“See the deer eat meat.” Such was the quality of a district-mandated series of beginning readers for first graders in Ann Martin Bowler’s classroom. Bowler remembers throwing down the book, saying “I could do better than this.” Even her students picked up on the inaccuracy. “It wasn’t about writing anything [that made sense],” she says. “[The series] was looking for long E words.” In the face of those awful books, Bowler felt rebellious enough to quit teaching after 19 years and start writing.
Although her decision sounds drastic, Bowler had written many poems for her students and set them to music. She had read hundreds of children’s books to her students and to her five children. Her mother, brother, and cousin were writers. It was now or never.
The seed for her first trade picture book, Gecko’s Complaint, was planted during her eldest son’s junior year abroad in Indonesia. He lived with a family with whom he now owns a business. Bowler visited Indonesia to thank the host family, and developed a new appreciation for Indonesian art and storytelling. She remembers standing in a dusty bookstore, flipping through several books of fascinating Indonesian folktales told in dry English prose with few illustrations and little appeal for children. She purchased all the books she could carry, and when she returned to the U.S. continued to read folktales borrowed from university libraries. “I was aware of how little I knew, and wanted to bring a little of Indonesia home.” She searched for the perfect tale to rewrite and share with an American audience and finally found a funny Balinese folktale which Bowler infused with sly humor and quirky characters about those who see everyone else’s faults but their own.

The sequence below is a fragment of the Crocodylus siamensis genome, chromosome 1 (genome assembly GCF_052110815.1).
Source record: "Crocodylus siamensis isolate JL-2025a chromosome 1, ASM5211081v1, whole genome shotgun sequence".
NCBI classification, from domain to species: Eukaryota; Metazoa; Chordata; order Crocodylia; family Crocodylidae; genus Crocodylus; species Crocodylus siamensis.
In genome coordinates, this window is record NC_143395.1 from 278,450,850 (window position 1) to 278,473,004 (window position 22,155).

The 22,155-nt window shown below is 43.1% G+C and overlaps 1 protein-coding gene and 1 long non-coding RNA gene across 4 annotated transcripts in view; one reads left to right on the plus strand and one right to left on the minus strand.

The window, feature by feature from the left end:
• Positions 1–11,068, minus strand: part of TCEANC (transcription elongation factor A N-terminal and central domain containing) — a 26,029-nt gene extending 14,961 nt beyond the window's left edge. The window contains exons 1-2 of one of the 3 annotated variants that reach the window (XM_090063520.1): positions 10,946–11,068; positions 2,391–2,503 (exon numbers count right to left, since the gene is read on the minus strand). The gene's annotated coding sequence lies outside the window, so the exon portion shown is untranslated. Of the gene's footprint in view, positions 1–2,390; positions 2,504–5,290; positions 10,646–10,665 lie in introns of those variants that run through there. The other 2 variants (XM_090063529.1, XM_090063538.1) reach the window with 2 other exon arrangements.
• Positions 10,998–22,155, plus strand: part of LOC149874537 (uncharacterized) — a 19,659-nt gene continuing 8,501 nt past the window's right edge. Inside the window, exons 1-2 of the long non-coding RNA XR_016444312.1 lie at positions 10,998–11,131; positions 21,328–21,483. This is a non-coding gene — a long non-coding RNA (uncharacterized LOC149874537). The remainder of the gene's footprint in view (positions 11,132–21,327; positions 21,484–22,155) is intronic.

While Bowler waited for a publisher to purchase Gecko’s Complaint, she accepted several writing assignments in her community and for educational publishers. She wrote articles for Sierra Heritage Magazine on exploring the outdoors with kids; she edited a newsletter for adoptive families, called Hand in Hand; and she wrote a leveled reader about Jane Goodall for an educational publisher. Each project helped polish her craft and buoyed her spirits with credits, as she waited for her big break in the world of children’s publishing.
The Adventure of the Treasure Fleet: China Discovers the World combined Bowler’s interests in history and culture. A research coup, she located translations of the diaries of two sailors who made the 600-year old voyage. Written as historical fiction,Adventures of the Treasure Fleet also contains enticing factual details taken directly from these diaries. In 2009, Bowler’s story received Taiwan’s highest children’s book award—the Good Book List—created by the Taipei City Library for the year’s most outstanding children’s books.
Bowler credits her parents with instilling in her an appreciation for culture and a curiosity about people from foreign lands, characteristics reflected in many of her published books. “My parents loved to travel. We spent three months in Europe when I was five or six.” While Bowler soaked up European culture from the back seat of a Volkswagen van, she laid the groundwork for a future as an author of multicultural books.
Bowler’s interest in Asia first developed after the adoption of her Korean daughter and her Korean son. “I was thrown by what a big deal it was to bring an Asian person into our home,” she says. “If they were going to be well-adjusted, they needed to know about their Korean culture so they could walk between both worlds.” Every Sunday, the Bowler family attended a school hosted by Friends of Korea, an organization of generous Korean-American families dedicated to sharing their culture.
In All About Korea: Stories, Songs, Crafts and More, Bowler combines the many lessons she learned with her children into what she calls a “global, fun, hands-on way of looking at culture.” As part of the All About Korea launch, Bowler developed a well-received special school visit presentation that celebrates all cultures of the world.
Generally, Bowler rises early to write from her Loomis, California home and usually devotes some part of every day to writing-related activities: crafting new pages, editing, or publicity. As the mother of five, the grandmother of three, and the owner of The Flower Farm Inn in Loomis, her days are full. In spite of her busy schedule, writing for children holds a special place in her heart. “I love crafting sentences to make them more appealing to the reader. I love kids’ books. [They] can take you anywhere you want to go.”
Next, Bowler plans to dive into a piece of fiction originally started by her mother before her death. “I want to take her books and finish them,” Bowler says.